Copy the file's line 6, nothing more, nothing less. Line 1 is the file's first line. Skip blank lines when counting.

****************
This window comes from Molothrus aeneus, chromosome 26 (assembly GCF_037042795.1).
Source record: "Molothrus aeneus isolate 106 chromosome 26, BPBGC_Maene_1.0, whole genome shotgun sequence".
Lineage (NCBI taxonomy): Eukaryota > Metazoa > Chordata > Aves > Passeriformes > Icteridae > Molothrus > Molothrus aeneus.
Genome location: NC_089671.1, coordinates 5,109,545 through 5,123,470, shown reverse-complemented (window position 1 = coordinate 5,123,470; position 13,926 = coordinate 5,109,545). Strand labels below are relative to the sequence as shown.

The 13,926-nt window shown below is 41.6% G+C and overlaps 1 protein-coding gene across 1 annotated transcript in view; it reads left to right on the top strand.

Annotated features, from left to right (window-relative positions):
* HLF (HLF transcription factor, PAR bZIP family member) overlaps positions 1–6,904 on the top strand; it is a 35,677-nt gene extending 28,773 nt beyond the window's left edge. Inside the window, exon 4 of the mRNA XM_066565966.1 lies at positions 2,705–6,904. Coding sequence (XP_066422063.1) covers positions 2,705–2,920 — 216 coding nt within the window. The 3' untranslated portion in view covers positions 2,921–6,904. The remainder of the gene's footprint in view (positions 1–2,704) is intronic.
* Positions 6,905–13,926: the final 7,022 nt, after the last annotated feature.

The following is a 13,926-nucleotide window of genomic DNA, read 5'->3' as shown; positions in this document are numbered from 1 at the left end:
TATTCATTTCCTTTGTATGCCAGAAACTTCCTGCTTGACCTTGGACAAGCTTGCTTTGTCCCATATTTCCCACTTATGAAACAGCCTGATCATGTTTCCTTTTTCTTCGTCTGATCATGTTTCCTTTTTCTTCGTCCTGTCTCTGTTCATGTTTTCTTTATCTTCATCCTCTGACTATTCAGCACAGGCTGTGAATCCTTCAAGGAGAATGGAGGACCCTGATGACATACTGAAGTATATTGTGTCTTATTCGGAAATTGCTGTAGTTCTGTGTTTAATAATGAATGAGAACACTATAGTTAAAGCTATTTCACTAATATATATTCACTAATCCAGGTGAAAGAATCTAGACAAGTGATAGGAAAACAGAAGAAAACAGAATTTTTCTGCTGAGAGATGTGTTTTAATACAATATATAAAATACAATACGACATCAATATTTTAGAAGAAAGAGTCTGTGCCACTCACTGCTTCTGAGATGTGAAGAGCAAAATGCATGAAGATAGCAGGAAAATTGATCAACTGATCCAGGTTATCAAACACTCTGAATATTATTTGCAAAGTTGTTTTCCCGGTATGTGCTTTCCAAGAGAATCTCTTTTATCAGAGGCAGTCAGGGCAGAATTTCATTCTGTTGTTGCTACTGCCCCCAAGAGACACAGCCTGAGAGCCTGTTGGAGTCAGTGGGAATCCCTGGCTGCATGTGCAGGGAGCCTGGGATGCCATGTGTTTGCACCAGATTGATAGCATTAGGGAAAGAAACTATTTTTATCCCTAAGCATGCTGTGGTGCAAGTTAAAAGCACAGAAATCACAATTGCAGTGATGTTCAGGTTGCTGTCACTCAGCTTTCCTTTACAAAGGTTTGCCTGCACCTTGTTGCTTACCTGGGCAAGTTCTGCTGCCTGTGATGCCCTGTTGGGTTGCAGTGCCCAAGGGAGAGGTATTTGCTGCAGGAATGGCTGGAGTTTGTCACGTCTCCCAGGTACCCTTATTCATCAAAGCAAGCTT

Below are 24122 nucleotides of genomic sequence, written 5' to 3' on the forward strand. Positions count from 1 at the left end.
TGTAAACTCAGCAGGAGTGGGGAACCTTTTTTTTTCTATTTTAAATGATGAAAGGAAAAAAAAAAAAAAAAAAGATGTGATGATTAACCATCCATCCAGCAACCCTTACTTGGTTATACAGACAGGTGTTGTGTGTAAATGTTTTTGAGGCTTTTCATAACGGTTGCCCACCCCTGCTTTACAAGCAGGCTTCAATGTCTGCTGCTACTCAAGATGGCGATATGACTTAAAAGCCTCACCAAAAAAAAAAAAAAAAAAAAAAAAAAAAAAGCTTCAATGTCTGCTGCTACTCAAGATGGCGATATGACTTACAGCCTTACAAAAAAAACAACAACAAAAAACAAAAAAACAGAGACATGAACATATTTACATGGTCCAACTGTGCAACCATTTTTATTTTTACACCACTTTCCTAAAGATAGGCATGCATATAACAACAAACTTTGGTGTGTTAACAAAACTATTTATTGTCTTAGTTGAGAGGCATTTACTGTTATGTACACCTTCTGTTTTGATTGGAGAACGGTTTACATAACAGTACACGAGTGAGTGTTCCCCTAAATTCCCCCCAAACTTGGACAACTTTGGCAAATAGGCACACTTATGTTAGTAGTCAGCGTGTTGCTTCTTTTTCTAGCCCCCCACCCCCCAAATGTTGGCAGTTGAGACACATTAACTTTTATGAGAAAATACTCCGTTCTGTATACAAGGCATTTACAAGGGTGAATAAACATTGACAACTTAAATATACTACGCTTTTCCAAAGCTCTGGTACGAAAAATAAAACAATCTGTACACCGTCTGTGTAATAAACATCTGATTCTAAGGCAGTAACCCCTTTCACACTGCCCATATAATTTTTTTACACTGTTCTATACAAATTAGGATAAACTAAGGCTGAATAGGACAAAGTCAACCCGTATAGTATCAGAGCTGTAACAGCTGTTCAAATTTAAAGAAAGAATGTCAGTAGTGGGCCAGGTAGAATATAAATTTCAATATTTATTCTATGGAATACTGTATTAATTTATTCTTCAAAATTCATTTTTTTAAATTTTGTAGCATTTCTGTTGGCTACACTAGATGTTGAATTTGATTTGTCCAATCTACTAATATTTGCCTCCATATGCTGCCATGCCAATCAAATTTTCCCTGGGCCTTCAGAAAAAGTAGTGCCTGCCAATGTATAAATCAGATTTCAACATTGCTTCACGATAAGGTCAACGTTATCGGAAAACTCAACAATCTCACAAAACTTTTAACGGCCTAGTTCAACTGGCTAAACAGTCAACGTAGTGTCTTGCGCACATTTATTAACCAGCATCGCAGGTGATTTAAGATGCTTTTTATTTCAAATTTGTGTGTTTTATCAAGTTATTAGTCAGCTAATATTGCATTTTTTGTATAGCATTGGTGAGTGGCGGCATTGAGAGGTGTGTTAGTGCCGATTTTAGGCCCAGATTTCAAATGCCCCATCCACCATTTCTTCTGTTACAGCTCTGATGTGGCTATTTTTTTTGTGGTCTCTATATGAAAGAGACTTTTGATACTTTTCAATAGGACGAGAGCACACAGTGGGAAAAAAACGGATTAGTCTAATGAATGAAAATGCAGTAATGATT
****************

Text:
Annotated features, from left to right (window-relative positions):